Checking the daily avalanche report will determine where you can ride on that day and if it is even safe to ride. You can find the proper area and report on the CAIC website here. This is also a great place to check out detailed weather reports for the specific area you’re traveling in.
You can also use sites like CalTopo, Gaia, and FatMaps to look at avalanche reports in your area, slope angle shaders, and slope aspects.
Make a Plan
When riding in the backcountry, it's always a best practice to plan out your trip and route ahead of time, and no we don't mean look on google maps in the car on the way out to the mountains.
Having 3 different tour/route options is always a good idea in case your first choice doesn't pan out or isn't very safe. Depending on your goals for the day and the current weather and avalanche conditions, you might want to have a route for a summit option, a route in a familiar area, and a route that might include low angle tree laps.
Some great tools for planning routes in the backcountry include CalTopo and Gaia, both free mapping sites that allow you to look at slope angle shaders, elevation gain and distances for your routes.
Riding with a Guide
Riding with a guide or a group of experienced riders is a great way to get out in the backcountry without committing to tons of gear or expensive certifications. It offers an opportunity to learn and find out if it's an activity you want to pursue. Durango has a handful of options when it comes to guiding services and backcountry experiences.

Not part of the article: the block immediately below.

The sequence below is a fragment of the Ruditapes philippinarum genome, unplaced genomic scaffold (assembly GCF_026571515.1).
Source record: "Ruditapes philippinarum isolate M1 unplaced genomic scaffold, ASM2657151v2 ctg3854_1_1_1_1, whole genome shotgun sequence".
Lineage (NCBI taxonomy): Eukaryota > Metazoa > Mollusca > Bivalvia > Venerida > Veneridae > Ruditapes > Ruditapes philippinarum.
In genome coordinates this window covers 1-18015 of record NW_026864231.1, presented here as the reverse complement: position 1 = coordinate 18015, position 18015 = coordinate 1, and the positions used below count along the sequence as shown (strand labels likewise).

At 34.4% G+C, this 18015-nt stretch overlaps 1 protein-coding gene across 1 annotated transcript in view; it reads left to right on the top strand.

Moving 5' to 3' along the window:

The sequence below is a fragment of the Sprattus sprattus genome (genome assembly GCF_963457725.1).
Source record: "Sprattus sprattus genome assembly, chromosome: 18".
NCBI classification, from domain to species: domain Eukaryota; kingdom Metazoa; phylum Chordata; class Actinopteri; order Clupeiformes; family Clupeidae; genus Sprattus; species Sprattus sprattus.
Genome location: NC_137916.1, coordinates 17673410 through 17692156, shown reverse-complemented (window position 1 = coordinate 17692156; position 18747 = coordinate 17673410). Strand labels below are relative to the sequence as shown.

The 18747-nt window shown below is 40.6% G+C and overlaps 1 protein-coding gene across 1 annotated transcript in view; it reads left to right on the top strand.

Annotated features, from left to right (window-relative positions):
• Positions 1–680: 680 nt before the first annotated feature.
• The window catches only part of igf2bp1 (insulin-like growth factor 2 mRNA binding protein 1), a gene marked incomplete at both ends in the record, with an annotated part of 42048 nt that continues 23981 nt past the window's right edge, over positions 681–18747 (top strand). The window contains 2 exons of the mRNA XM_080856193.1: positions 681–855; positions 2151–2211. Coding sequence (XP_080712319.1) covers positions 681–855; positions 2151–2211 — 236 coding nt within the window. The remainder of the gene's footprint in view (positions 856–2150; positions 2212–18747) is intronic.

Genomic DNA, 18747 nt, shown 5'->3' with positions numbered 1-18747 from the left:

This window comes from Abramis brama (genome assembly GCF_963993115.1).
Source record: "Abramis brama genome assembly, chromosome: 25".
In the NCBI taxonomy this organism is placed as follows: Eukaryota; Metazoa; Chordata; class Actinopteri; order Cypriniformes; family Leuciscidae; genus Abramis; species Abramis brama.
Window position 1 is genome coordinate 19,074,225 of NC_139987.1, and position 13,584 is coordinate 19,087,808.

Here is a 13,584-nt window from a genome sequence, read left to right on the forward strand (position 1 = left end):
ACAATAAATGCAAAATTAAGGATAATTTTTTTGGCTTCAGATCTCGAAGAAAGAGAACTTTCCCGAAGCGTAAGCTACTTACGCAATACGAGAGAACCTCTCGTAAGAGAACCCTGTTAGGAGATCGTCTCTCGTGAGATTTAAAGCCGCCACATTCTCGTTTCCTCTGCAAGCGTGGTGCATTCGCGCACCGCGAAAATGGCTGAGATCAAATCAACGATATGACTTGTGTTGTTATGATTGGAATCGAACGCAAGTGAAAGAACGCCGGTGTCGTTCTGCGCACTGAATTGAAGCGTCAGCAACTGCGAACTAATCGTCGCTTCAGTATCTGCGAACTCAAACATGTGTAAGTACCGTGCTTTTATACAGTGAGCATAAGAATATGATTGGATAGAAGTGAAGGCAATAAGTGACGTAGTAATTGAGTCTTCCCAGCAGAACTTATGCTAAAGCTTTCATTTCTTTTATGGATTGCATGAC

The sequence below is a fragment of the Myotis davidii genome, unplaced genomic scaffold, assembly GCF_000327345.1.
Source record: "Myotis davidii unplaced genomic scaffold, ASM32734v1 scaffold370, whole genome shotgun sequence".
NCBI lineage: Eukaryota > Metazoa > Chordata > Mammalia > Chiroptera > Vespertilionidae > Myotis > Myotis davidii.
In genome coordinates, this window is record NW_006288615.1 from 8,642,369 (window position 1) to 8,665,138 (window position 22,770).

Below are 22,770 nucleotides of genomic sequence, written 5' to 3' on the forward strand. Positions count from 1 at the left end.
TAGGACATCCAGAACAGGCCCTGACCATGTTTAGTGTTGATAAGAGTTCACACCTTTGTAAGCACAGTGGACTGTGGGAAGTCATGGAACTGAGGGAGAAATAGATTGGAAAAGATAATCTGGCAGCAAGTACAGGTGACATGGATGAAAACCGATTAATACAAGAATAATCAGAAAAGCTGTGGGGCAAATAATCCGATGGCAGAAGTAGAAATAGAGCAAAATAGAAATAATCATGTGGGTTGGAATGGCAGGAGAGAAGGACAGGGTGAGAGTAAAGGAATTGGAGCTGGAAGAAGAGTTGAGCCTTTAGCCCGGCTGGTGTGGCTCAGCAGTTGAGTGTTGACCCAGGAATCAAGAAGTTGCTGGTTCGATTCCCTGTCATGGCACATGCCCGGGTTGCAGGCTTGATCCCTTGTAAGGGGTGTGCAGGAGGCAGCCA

Purgatory Snowcat Adventures
One of the largest playgrounds for backcountry snowcat skiing in Colorado, Purgatory Snowcats offers fresh tracks and untouched terrain without the work. With 35,000 acres of terrain to explore and heated snowcat cabins, you will have an unforgettable adventure in the San Juans without a doubt.
San Juan Expeditions
San Juan Expeditions is the premier guide service of Durango and its surrounding areas, led by Josh Kling, they offer guided adventures, avalanche courses, and clinics of all kinds.
The San Juans and surrounding mountains are vast and beautiful but deserve an equal amount of respect. Respect the mountains and they will return the favor. We want you to have a blast out in the backcountry, but first and foremost we want to see you be safe, and seek out the proper training and using proper safety measures.